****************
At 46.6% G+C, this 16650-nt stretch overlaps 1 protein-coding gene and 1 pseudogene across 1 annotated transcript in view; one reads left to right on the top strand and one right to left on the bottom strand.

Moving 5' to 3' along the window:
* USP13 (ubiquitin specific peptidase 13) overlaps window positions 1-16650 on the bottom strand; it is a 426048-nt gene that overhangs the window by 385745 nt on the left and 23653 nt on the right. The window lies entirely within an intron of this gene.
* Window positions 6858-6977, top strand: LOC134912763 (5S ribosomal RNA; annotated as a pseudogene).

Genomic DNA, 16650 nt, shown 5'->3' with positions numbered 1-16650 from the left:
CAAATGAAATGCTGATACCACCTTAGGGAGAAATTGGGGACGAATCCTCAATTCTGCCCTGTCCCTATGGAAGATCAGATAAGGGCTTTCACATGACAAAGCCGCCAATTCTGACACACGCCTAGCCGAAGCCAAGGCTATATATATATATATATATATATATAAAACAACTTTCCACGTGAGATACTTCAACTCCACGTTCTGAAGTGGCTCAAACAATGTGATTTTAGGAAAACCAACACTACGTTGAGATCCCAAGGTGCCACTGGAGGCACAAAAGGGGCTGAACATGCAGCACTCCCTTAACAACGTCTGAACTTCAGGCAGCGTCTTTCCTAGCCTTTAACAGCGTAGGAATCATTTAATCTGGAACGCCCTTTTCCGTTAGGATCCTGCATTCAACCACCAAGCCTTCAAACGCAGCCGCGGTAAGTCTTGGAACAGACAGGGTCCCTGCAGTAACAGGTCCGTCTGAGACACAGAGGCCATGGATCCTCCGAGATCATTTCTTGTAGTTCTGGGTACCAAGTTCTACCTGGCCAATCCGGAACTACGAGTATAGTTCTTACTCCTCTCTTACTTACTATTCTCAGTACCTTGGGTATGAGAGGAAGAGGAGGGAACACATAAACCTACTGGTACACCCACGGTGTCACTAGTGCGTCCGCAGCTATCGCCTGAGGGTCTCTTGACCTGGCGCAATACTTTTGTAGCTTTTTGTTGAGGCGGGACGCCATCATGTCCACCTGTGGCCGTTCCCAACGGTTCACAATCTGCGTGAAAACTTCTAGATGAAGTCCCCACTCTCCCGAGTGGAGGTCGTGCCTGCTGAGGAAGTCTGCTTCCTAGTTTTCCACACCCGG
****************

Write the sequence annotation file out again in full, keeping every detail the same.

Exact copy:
At 46.6% G+C, this 16650-nt stretch overlaps 1 protein-coding gene and 1 pseudogene across 1 annotated transcript in view; one reads left to right on the top strand and one right to left on the bottom strand.

Moving 5' to 3' along the window:
* USP13 (ubiquitin specific peptidase 13) overlaps window positions 1-16650 on the bottom strand; it is a 426048-nt gene that overhangs the window by 385745 nt on the left and 23653 nt on the right. The window lies entirely within an intron of this gene.
* Window positions 6858-6977, top strand: LOC134912763 (5S ribosomal RNA; annotated as a pseudogene).

Genomic DNA, 16650 nt, shown 5'->3' with positions numbered 1-16650 from the left:
CAAATGAAATGCTGATACCACCTTAGGGAGAAATTGGGGACGAATCCTCAATTCTGCCCTGTCCCTATGGAAGATCAGATAAGGGCTTTCACATGACAAAGCCGCCAATTCTGACACACGCCTAGCCGAAGCCAAGGCTATATATATATATATATATATATATAAAACAACTTTCCACGTGAGATACTTCAACTCCACGTTCTGAAGTGGCTCAAACAATGTGATTTTAGGAAAACCAACACTACGTTGAGATCCCAAGGTGCCACTGGAGGCACAAAAGGGGCTGAACATGCAGCACTCCCTTAACAACGTCTGAACTTCAGGCAGCGTCTTTCCTAGCCTTTAACAGCGTAGGAATCATTTAATCTGGAACGCCCTTTTCCGTTAGGATCCTGCATTCAACCACCAAGCCTTCAAACGCAGCCGCGGTAAGTCTTGGAACAGACAGGGTCCCTGCAGTAACAGGTCCGTCTGAGACACAGAGGCCATGGATCCTCCGAGATCATTTCTTGTAGTTCTGGGTACCAAGTTCTACCTGGCCAATCCGGAACTACGAGTATAGTTCTTACTCCTCTCTTACTTACTATTCTCAGTACCTTGGGTATGAGAGGAAGAGGAGGGAACACATAAACCTACTGGTACACCCACGGTGTCACTAGTGCGTCCGCAGCTATCGCCTGAGGGTCTCTTGACCTGGCGCAATACTTTTGTAGCTTTTTGTTGAGGCGGGACGCCATCATGTCCACCTGTGGCCGTTCCCAACGGTTCACAATCTGCGTGAAAACTTCTAGATGAAGTCCCCACTCTCCCGAGTGGAGGTCGTGCCTGCTGAGGAAGTCTGCTTCCTAGTTTTCCACACCCGG